Comscore has filed to go public and the risk factors--AJAX, many rivals, and being classified as spyware--in its prospectus make for an interesting read.
Comscore, which will use the ticker "SCOR," had 2006 revenue of $66.3 million up from $50 million in 2005. Earnings were $5.66 million excluding preferred stock in 2006, reversing a net loss of $4.4 million in 2005.
Among the notable items in Comscore's filing with the Securities and Exchange Commission:
Size matters for panels. Comscore's Internet measurements depend on its Internet user panel. In the filing, Comscore noted:
"If we fail to maintain a panel of sufficient size and scope, customers might decline to purchase our products or renew their subscriptions, our reputation could be damaged and our business could be materially and adversely affected. We expect that our panel costs may increase and may comprise a greater portion of our cost of revenues in the future. The costs associated with maintaining and improving the quality, size and scope of our panel are dependent on many factors, many of which are beyond our control, including the participation rate of potential panel members, the turnover among existing panel members and requirements for active participation of panel members, such as completing survey questionnaires."
Comscore software can be seen as spyware. "Concerns over the potential unauthorized disclosure of personal information or the classification of our software as “spyware” or “adware” may cause existing panel members to uninstall our software or may discourage potential panel members from installing our software."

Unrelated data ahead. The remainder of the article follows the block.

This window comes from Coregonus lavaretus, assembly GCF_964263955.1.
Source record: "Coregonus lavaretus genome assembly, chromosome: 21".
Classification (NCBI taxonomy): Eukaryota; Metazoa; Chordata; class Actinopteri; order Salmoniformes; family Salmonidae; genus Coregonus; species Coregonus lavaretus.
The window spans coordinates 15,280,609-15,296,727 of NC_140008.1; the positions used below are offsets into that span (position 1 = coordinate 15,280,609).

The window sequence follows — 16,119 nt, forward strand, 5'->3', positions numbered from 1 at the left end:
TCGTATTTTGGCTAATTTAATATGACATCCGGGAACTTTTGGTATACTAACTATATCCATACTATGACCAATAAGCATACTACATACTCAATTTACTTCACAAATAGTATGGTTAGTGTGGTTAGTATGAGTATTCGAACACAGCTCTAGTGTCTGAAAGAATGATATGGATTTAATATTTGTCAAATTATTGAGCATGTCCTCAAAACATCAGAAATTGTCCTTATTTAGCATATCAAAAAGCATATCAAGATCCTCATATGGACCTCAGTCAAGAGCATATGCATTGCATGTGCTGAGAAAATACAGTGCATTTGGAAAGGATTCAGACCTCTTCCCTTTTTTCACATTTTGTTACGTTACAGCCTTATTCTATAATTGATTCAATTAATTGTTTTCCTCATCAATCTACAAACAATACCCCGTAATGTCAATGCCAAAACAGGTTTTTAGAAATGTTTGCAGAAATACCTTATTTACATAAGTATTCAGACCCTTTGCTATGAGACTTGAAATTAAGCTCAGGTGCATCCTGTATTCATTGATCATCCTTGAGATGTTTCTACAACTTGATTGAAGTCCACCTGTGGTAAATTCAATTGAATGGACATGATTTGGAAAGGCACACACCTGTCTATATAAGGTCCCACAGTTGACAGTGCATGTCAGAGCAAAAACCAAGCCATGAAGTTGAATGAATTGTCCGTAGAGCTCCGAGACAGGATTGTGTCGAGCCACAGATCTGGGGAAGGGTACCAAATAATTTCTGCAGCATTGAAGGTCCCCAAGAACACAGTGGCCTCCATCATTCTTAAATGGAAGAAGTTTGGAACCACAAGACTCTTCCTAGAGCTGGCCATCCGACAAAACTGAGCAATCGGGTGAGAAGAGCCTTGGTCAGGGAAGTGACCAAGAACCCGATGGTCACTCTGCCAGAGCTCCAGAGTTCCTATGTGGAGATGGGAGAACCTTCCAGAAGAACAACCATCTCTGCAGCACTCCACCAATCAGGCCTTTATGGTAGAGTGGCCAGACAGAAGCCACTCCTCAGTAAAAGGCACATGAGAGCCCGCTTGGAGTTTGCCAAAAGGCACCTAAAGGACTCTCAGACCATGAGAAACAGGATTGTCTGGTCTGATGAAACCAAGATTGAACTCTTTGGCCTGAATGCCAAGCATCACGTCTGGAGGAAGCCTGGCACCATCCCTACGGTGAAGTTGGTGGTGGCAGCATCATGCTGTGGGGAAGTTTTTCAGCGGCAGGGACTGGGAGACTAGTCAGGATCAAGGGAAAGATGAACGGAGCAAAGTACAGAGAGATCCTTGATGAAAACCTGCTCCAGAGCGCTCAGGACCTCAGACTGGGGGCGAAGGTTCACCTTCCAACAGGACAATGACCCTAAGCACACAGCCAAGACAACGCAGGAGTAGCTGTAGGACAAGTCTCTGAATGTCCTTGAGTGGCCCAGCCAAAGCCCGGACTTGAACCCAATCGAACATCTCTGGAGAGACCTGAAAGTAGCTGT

Metric methodologies matter. Comscore noted that when it changes its methodologies some customers may split.
"In 2002, we integrated our existing methodologies with those of Jupiter Media Metrix, which we had recently acquired. As part of this process, we discontinued reporting certain metrics. Some customers were dissatisfied and either terminated their subscriptions or failed to renew their subscriptions because of these changes. Future changes to our methodologies or the information we collect may cause similar customer dissatisfaction and result in loss of customers."
Comscore competes with a lot of companies. Some of the competitors named include: Hitwise, Netratings, Compete, Doubleclick, Arbitron, Nielsen Media, Omniture, WebSideStory and a number of vertical specific companies.
One customer represents a big chunk of Comscore's sales. Microsoft represented 12 percent of Comscore's 2006 sales.
The death of the page view metric. Comscore said: